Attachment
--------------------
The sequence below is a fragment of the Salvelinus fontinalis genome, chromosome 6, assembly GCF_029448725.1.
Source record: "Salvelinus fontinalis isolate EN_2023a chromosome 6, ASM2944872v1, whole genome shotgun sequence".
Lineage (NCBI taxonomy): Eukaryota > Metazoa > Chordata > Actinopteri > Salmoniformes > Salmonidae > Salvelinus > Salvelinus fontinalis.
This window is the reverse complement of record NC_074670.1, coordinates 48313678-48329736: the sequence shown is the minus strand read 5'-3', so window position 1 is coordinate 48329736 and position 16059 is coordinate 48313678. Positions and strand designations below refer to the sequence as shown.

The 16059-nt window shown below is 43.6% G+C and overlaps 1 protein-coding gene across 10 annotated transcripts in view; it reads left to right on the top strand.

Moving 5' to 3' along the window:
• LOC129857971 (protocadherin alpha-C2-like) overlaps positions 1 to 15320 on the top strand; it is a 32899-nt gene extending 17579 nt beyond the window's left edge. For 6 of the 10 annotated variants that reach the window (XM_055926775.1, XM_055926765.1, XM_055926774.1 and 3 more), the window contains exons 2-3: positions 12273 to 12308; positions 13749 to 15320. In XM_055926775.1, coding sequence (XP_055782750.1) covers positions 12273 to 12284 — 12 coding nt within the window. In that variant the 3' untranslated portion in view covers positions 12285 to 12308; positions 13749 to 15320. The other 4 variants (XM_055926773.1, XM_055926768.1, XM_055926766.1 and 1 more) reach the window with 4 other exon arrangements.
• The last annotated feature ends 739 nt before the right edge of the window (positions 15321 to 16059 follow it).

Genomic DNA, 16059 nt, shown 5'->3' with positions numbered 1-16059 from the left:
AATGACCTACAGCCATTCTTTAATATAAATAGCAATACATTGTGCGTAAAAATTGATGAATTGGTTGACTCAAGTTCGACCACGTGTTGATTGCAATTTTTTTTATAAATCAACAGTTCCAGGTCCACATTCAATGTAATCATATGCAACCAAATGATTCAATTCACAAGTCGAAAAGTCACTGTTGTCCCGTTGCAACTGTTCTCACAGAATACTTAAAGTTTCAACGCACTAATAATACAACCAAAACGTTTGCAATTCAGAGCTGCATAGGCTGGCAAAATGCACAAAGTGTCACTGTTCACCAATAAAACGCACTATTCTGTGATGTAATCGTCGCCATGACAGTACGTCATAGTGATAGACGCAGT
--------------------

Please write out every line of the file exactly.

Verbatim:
The sequence below is a fragment of the Salvelinus fontinalis genome, chromosome 6, assembly GCF_029448725.1.
Source record: "Salvelinus fontinalis isolate EN_2023a chromosome 6, ASM2944872v1, whole genome shotgun sequence".
Lineage (NCBI taxonomy): Eukaryota > Metazoa > Chordata > Actinopteri > Salmoniformes > Salmonidae > Salvelinus > Salvelinus fontinalis.
This window is the reverse complement of record NC_074670.1, coordinates 48313678-48329736: the sequence shown is the minus strand read 5'-3', so window position 1 is coordinate 48329736 and position 16059 is coordinate 48313678. Positions and strand designations below refer to the sequence as shown.

The 16059-nt window shown below is 43.6% G+C and overlaps 1 protein-coding gene across 10 annotated transcripts in view; it reads left to right on the top strand.

Moving 5' to 3' along the window:
• LOC129857971 (protocadherin alpha-C2-like) overlaps positions 1 to 15320 on the top strand; it is a 32899-nt gene extending 17579 nt beyond the window's left edge. For 6 of the 10 annotated variants that reach the window (XM_055926775.1, XM_055926765.1, XM_055926774.1 and 3 more), the window contains exons 2-3: positions 12273 to 12308; positions 13749 to 15320. In XM_055926775.1, coding sequence (XP_055782750.1) covers positions 12273 to 12284 — 12 coding nt within the window. In that variant the 3' untranslated portion in view covers positions 12285 to 12308; positions 13749 to 15320. The other 4 variants (XM_055926773.1, XM_055926768.1, XM_055926766.1 and 1 more) reach the window with 4 other exon arrangements.
• The last annotated feature ends 739 nt before the right edge of the window (positions 15321 to 16059 follow it).

Genomic DNA, 16059 nt, shown 5'->3' with positions numbered 1-16059 from the left:
AATGACCTACAGCCATTCTTTAATATAAATAGCAATACATTGTGCGTAAAAATTGATGAATTGGTTGACTCAAGTTCGACCACGTGTTGATTGCAATTTTTTTTATAAATCAACAGTTCCAGGTCCACATTCAATGTAATCATATGCAACCAAATGATTCAATTCACAAGTCGAAAAGTCACTGTTGTCCCGTTGCAACTGTTCTCACAGAATACTTAAAGTTTCAACGCACTAATAATACAACCAAAACGTTTGCAATTCAGAGCTGCATAGGCTGGCAAAATGCACAAAGTGTCACTGTTCACCAATAAAACGCACTATTCTGTGATGTAATCGTCGCCATGACAGTACGTCATAGTGATAGACGCAGT